People in Poughkeepsie get a chance to weigh in on the city's waterfront redevelopment project. YNN's John Wagner has more on how the people are involved in the plans for the future of the Hudson.
POUGHKEEPSIE, N.Y. -- The City of Poughkeepsie has rocked through rough waters during the economic downturn and now officials are eyeing their prime waterfront as a way to turn the tide.
"This is our front porch and we need to do it right and this is also our opportunity to get it done right," said Dutchess County Executive Marc Molinaro.
Over the next six months, leaders in Poughkeepsie and Dutchess County are working to create an all-encompassing plan on how to develop the waterfront. First stop: Public input.
"Hopefully this will grow gracefully and not be a massive project and let public money come in and fuse most of this effort," said Lou Strippoli, a business owner in the Little Italy neighborhood.
"Poughkeepsie has the greatest potential of any city on the Hudson," said Bob Palombo, another business owner who invested in Poughkeepsie's future. "We need tourist dollars and we need people to find out how beautiful the city is. And they need some place to stay, hotels, restaurants."
The city is counting on becoming a regional tourism hub with the Walkway over the Hudson, trains and NY Greenways all intersecting. But locals are concerned that if all chips are laid at the waterfront, the rest of the city, even Main Street, could be forgotten.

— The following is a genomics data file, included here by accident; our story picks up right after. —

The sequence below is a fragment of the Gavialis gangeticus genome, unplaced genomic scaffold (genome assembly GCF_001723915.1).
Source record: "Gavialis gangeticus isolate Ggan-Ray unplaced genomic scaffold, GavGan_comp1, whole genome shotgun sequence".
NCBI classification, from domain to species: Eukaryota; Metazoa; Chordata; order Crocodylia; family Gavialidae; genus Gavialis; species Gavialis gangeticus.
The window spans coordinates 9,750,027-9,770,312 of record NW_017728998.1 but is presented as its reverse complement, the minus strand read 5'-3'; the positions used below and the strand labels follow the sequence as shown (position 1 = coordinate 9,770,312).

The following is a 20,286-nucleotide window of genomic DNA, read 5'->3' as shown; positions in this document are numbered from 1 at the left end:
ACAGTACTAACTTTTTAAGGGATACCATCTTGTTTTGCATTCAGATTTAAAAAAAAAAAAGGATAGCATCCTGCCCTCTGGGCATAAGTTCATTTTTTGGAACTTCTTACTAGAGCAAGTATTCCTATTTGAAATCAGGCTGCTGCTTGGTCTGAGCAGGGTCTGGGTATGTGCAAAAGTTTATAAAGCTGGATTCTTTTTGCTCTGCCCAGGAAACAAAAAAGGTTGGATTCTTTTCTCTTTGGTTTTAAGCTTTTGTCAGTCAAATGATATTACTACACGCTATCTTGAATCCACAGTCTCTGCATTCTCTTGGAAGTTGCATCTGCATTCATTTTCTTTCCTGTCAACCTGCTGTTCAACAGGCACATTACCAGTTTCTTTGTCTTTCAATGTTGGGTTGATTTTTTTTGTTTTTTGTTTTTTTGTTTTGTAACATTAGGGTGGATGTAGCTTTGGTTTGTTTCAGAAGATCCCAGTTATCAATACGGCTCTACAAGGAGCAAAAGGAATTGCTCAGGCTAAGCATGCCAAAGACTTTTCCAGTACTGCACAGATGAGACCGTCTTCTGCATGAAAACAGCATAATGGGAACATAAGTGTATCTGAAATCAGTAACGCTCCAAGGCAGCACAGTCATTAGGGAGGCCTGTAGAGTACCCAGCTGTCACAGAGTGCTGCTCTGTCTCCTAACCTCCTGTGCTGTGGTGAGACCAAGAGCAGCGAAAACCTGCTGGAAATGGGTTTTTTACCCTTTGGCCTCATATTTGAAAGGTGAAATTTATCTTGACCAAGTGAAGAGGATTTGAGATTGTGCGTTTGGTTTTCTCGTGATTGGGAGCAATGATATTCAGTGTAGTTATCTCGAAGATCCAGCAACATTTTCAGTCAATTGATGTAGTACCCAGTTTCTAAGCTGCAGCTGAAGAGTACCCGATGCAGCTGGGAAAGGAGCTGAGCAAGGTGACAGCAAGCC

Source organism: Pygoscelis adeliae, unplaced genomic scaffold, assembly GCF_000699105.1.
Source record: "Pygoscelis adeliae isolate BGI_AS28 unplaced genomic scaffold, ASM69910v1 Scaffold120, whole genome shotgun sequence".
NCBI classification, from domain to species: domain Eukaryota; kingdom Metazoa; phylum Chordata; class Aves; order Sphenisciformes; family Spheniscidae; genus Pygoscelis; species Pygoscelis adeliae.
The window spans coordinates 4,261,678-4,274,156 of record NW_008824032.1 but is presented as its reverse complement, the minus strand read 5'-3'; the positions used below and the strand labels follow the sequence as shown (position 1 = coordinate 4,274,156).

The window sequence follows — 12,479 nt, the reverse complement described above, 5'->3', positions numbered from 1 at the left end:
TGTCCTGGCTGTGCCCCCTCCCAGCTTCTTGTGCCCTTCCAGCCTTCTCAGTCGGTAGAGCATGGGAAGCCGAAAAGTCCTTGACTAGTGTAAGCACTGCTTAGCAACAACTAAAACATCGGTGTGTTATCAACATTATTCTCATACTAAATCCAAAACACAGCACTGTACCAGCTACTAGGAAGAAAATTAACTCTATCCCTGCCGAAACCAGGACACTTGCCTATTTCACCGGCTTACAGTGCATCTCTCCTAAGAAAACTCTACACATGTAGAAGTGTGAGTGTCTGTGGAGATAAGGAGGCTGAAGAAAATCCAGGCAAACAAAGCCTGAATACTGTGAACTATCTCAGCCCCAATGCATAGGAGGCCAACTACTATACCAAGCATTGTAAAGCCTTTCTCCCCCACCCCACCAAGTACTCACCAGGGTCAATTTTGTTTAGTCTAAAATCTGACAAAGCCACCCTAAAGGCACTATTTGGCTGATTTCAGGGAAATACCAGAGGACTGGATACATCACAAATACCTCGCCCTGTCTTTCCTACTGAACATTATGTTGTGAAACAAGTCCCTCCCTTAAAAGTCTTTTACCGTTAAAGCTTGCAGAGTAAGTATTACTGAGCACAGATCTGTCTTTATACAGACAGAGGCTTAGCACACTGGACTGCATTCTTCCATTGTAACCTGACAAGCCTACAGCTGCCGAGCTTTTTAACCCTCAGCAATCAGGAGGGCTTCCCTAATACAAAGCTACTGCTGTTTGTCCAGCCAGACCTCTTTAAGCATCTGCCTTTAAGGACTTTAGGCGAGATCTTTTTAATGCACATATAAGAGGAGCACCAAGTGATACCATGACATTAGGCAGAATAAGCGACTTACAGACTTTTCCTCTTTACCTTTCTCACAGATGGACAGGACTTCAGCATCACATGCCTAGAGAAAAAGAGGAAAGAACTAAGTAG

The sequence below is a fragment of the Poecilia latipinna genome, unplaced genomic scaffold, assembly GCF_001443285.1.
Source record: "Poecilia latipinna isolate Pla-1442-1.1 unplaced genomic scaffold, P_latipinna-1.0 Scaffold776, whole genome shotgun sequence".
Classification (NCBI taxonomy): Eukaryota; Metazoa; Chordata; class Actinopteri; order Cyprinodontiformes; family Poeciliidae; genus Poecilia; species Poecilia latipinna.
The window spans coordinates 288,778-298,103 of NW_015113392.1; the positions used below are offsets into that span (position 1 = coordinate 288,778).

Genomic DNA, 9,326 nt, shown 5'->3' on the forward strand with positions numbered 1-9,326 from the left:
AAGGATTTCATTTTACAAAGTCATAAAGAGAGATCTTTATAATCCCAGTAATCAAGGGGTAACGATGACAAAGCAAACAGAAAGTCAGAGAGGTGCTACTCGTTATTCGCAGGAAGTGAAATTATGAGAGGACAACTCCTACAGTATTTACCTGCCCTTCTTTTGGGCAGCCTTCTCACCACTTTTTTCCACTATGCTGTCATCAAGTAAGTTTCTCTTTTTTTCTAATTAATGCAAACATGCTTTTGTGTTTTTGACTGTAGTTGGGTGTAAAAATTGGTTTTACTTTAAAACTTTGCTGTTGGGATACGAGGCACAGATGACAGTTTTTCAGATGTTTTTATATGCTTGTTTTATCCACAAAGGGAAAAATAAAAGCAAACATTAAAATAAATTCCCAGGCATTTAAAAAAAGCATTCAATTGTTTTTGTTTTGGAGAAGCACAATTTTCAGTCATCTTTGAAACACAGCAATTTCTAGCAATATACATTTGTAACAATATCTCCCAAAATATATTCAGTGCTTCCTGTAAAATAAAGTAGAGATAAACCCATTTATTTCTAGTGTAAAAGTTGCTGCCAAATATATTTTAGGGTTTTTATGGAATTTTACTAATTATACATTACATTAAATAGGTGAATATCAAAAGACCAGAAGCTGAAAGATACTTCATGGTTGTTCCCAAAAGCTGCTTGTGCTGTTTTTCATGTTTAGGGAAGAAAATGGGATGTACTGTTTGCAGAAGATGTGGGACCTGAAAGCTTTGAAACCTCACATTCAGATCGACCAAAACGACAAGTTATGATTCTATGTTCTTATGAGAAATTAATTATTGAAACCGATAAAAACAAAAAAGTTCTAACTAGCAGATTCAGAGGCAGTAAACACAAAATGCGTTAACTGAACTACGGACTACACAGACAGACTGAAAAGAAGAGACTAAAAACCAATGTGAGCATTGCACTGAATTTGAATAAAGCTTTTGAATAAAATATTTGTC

"If we build the waterfront, we take away the investment that those people have been putting in the city, because their investment becomes lessened simply by the fact that they are not the place that's closest to where people get off the train," said Eric Townsend, who lives on Main Street.
Townsend wants the city's future and waterfront development to look more like what Beacon has done than Newburgh.
"They want to link the waterfront to Main Street and that's key to economic development in the city," said Ken Kraft, a coffee shop owner in Poughkeepsie.
Developing the waterfront with the right mix of green space and attractions is a challenge, but connecting it to Main Street and getting visitors to spend money there is another.
"To make the waterfront thrive, we still need to have a city center that's thriving," said Townsend.
Officials say they'll take the public's input and create several blueprints for them to consider and debate come March.